We did see a couple of “unclear on the concept” moments during the Expo, especially around “sponsorship” of refreshments. I believe Verisign “sponsored” the welcome reception on Tuesday, which made it possible for us to have cans of soda for only $4.25 each. Spiceworks apparently “sponsored” the coffee stand at the entrance, again with the $5 beverages. In the future, I’d suggest finding a different term, or perhaps making it clear how to take advantage of the sponsorship. Even the hotel only wanted $3.25 for a 20oz bottle of soda, and that’s not even sponsored.

And unrelated to Interop itself, I will restate that I hate hotel pillows.

One suggestion I will throw out there… if it would be possible to have lockers for media/bloggers (if not for everyone), so that we can leave laptops securely stowed during Expo and evening events without going all the way back to the hotel, that would be a welcome enhancement. I do think next year I will probably stay in the Mandalay Bay hotel, to optimize mLife points and minimize commute.

All things considered, not much to complain about.

Things to watch for

I had good conversations with a couple of vendors during the event.

Check out the links in this graf for each company’s Tech Field Day presentations.

I also had a charming conversation about security and network compliance and Doctor Who with Andy Williams, Nicola Whiting, and Ian Whiting of Titania. They have a compelling product line for auditing network device configurations, and weren’t too shocked that Rowan Atkinson was my Doctor.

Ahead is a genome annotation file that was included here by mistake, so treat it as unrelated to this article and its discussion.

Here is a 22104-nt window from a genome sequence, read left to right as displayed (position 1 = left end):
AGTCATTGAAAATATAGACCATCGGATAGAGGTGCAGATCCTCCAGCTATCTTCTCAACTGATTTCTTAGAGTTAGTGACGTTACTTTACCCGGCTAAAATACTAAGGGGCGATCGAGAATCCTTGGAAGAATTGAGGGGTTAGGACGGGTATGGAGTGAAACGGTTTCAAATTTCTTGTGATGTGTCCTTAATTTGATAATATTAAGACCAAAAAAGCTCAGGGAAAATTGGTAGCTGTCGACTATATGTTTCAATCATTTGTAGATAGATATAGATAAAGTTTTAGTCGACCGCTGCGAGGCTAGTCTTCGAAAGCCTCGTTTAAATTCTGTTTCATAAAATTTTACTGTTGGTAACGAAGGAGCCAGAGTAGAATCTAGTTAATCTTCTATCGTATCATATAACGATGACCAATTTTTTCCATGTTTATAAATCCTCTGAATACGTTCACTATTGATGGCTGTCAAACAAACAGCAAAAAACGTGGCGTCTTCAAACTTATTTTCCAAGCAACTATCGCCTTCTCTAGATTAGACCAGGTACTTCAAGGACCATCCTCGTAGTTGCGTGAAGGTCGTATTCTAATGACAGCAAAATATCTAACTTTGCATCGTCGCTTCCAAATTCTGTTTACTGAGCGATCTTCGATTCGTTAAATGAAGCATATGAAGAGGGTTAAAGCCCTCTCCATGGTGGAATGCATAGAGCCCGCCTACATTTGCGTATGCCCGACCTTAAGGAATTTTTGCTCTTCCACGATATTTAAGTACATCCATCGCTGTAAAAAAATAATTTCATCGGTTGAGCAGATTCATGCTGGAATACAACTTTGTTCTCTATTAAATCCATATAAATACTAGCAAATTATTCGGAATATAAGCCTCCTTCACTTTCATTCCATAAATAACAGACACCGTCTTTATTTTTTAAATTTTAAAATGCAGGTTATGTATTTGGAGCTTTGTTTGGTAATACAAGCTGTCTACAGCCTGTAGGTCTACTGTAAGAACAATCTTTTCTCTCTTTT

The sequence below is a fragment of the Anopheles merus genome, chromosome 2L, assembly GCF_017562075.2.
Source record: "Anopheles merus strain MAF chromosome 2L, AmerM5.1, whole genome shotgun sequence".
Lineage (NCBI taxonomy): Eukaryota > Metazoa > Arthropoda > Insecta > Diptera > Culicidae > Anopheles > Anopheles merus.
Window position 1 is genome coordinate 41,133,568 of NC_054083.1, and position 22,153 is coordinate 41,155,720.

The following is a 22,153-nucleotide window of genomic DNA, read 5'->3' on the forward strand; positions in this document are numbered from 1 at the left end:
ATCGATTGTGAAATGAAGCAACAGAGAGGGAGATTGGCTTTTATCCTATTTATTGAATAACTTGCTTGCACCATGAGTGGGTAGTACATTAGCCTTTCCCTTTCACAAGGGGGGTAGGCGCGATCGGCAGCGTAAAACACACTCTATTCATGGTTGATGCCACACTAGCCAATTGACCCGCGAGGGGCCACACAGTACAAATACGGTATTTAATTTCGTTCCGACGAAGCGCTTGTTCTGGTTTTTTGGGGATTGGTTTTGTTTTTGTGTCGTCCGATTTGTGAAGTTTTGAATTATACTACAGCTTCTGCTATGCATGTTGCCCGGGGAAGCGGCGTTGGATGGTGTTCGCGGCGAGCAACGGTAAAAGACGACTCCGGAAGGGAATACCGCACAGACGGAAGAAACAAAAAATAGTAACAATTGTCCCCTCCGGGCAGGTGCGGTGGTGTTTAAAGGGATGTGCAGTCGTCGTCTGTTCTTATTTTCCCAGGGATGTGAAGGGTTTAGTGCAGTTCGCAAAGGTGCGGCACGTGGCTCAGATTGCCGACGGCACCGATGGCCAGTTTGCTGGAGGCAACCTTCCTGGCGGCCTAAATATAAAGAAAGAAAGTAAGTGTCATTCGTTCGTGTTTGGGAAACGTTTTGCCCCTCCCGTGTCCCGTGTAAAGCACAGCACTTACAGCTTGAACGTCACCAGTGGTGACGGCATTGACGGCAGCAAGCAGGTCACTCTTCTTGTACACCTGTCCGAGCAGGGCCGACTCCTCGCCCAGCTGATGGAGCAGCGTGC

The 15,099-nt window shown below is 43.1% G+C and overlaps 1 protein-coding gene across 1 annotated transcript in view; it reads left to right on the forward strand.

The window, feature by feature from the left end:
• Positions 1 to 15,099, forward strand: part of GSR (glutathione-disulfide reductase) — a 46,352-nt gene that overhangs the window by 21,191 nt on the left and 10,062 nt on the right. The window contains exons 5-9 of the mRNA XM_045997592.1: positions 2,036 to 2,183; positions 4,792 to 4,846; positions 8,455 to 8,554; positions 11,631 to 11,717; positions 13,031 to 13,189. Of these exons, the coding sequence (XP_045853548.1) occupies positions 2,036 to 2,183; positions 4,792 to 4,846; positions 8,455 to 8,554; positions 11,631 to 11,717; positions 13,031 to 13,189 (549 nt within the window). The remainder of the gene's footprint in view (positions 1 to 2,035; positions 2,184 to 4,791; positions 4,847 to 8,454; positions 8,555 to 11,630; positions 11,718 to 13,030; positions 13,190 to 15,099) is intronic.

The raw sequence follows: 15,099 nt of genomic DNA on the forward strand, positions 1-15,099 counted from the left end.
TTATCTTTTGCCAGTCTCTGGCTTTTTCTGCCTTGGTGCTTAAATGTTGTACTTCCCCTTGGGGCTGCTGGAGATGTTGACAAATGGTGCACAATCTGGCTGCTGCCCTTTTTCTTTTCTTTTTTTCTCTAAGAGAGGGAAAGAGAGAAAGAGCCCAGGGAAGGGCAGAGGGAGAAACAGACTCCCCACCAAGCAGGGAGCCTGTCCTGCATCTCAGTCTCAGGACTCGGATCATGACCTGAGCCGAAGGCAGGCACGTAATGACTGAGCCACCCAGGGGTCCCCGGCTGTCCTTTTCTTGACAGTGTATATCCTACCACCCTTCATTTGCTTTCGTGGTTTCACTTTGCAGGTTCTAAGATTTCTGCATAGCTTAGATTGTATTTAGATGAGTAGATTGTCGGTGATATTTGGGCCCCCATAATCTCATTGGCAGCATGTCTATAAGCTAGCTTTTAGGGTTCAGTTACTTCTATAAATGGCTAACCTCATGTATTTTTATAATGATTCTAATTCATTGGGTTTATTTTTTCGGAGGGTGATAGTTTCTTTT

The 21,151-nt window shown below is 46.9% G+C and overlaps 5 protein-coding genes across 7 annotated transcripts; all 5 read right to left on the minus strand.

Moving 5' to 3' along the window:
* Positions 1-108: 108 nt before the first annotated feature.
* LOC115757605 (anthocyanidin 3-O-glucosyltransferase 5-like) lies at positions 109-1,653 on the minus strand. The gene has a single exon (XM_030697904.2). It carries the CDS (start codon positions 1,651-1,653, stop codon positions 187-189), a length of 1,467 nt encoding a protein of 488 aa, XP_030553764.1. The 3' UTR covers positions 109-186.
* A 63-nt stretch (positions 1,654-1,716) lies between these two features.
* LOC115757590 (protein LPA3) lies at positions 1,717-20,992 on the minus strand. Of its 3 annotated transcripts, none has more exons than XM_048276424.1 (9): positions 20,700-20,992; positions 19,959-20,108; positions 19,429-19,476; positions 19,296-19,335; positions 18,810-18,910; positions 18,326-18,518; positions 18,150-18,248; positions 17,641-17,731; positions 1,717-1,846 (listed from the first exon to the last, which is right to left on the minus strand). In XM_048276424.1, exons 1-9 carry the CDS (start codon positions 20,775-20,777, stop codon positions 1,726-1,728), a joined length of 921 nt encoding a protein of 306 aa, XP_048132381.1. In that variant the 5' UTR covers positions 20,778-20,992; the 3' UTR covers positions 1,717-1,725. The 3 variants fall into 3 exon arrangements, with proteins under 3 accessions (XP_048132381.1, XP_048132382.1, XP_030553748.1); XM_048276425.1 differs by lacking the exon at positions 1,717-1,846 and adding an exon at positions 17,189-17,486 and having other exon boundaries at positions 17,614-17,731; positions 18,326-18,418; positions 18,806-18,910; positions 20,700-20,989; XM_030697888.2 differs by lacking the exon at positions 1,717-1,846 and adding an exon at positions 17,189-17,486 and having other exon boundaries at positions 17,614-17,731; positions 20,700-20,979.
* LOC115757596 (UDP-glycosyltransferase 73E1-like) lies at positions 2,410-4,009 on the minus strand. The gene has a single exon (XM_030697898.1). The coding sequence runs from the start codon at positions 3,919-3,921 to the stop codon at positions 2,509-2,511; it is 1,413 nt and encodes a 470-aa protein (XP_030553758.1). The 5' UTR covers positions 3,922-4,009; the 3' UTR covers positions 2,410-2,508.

So where do we go from here?

Well, for me, I’m catching up on a week’s email and then headed back to Las Vegas on Friday to work on some work stuff (seriously). No rest for the wicked, and PTO never seems to reduce the backlog of work.

Coming up in about 2 weeks is Storage Field Day 5 featuring Diablo Technologies, EMC, PernixData, Sandisk, Solidfire, Veeam, and X-Io. I’ve threatened to blog more from this event, although I’ll also be providing realtime feedback and twitter analysis as usual.

If you think I left out a highlight of Interop, or if you’d like to share your feedback, the comments are open. Hope to hear from you down there.

In Praise Of Microsoft Store, or, To QHD And Back Again (Another Laptop Journey)

There are two pieces of information that will inform this article, and I’ll get them out there first.

One, I’m not a Microsoft fanboy. My favorite MS products are still the 16KB expansion card for the Apple ][+ and a selection of their keyboard and mouse options. I liked Windows 2000, Windows XP, and Windows 7, and when each was current it was my daily driver OS for the most part. But I’m usually no more likely to advocate them than I am any other jumbo company.

Two, I probably buy more laptops than you do. As in, personally purchasing out of my own pocket (not IT department purchases). Probably twenty in the last 14 months. These ranged from old HP “thin client” laptops to play with, to my current daily driver, the ASUS Zenbook UX32VD I talked about in my Pitfalls blog post last August (more toward the cheaper side of course). I’ve agonized over details of some (like the Zenbook) and just thrown the cash down on others (like the thin clients or some other cheaper ones). So I’ve been through the process before.